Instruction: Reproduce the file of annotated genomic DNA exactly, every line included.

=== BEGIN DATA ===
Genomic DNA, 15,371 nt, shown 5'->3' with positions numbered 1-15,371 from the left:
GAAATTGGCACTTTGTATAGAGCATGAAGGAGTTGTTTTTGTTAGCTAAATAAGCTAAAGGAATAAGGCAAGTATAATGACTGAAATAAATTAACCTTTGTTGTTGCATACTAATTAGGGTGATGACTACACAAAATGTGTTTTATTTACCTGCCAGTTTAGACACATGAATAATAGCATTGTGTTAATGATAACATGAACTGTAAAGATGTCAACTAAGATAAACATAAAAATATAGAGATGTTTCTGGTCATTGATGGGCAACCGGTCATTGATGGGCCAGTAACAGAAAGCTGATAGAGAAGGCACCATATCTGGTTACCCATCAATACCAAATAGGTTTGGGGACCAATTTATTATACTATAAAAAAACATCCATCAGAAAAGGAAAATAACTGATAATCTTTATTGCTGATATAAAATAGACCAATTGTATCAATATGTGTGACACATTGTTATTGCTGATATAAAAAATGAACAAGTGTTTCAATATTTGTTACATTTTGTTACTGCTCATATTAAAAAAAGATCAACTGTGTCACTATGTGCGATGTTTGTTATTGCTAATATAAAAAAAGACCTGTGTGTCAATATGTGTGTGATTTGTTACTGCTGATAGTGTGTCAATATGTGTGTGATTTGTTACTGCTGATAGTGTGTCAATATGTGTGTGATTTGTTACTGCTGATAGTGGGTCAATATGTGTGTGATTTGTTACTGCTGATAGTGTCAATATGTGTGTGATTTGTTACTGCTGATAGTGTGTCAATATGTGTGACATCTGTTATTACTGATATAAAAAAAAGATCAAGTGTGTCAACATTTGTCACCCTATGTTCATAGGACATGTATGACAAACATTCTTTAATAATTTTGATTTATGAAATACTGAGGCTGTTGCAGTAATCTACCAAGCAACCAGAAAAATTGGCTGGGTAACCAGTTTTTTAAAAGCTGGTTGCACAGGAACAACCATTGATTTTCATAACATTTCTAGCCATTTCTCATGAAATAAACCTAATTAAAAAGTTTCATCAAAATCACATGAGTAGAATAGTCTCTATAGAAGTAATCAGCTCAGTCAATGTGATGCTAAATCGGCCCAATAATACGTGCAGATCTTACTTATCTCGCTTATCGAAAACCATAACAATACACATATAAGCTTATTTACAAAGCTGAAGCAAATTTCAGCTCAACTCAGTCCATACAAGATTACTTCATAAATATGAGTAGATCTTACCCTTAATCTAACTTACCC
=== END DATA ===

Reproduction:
Genomic DNA, 15,371 nt, shown 5'->3' with positions numbered 1-15,371 from the left:
GAAATTGGCACTTTGTATAGAGCATGAAGGAGTTGTTTTTGTTAGCTAAATAAGCTAAAGGAATAAGGCAAGTATAATGACTGAAATAAATTAACCTTTGTTGTTGCATACTAATTAGGGTGATGACTACACAAAATGTGTTTTATTTACCTGCCAGTTTAGACACATGAATAATAGCATTGTGTTAATGATAACATGAACTGTAAAGATGTCAACTAAGATAAACATAAAAATATAGAGATGTTTCTGGTCATTGATGGGCAACCGGTCATTGATGGGCCAGTAACAGAAAGCTGATAGAGAAGGCACCATATCTGGTTACCCATCAATACCAAATAGGTTTGGGGACCAATTTATTATACTATAAAAAAACATCCATCAGAAAAGGAAAATAACTGATAATCTTTATTGCTGATATAAAATAGACCAATTGTATCAATATGTGTGACACATTGTTATTGCTGATATAAAAAATGAACAAGTGTTTCAATATTTGTTACATTTTGTTACTGCTCATATTAAAAAAAGATCAACTGTGTCACTATGTGCGATGTTTGTTATTGCTAATATAAAAAAAGACCTGTGTGTCAATATGTGTGTGATTTGTTACTGCTGATAGTGTGTCAATATGTGTGTGATTTGTTACTGCTGATAGTGTGTCAATATGTGTGTGATTTGTTACTGCTGATAGTGGGTCAATATGTGTGTGATTTGTTACTGCTGATAGTGTCAATATGTGTGTGATTTGTTACTGCTGATAGTGTGTCAATATGTGTGACATCTGTTATTACTGATATAAAAAAAAGATCAAGTGTGTCAACATTTGTCACCCTATGTTCATAGGACATGTATGACAAACATTCTTTAATAATTTTGATTTATGAAATACTGAGGCTGTTGCAGTAATCTACCAAGCAACCAGAAAAATTGGCTGGGTAACCAGTTTTTTAAAAGCTGGTTGCACAGGAACAACCATTGATTTTCATAACATTTCTAGCCATTTCTCATGAAATAAACCTAATTAAAAAGTTTCATCAAAATCACATGAGTAGAATAGTCTCTATAGAAGTAATCAGCTCAGTCAATGTGATGCTAAATCGGCCCAATAATACGTGCAGATCTTACTTATCTCGCTTATCGAAAACCATAACAATACACATATAAGCTTATTTACAAAGCTGAAGCAAATTTCAGCTCAACTCAGTCCATACAAGATTACTTCATAAATATGAGTAGATCTTACCCTTAATCTAACTTACCC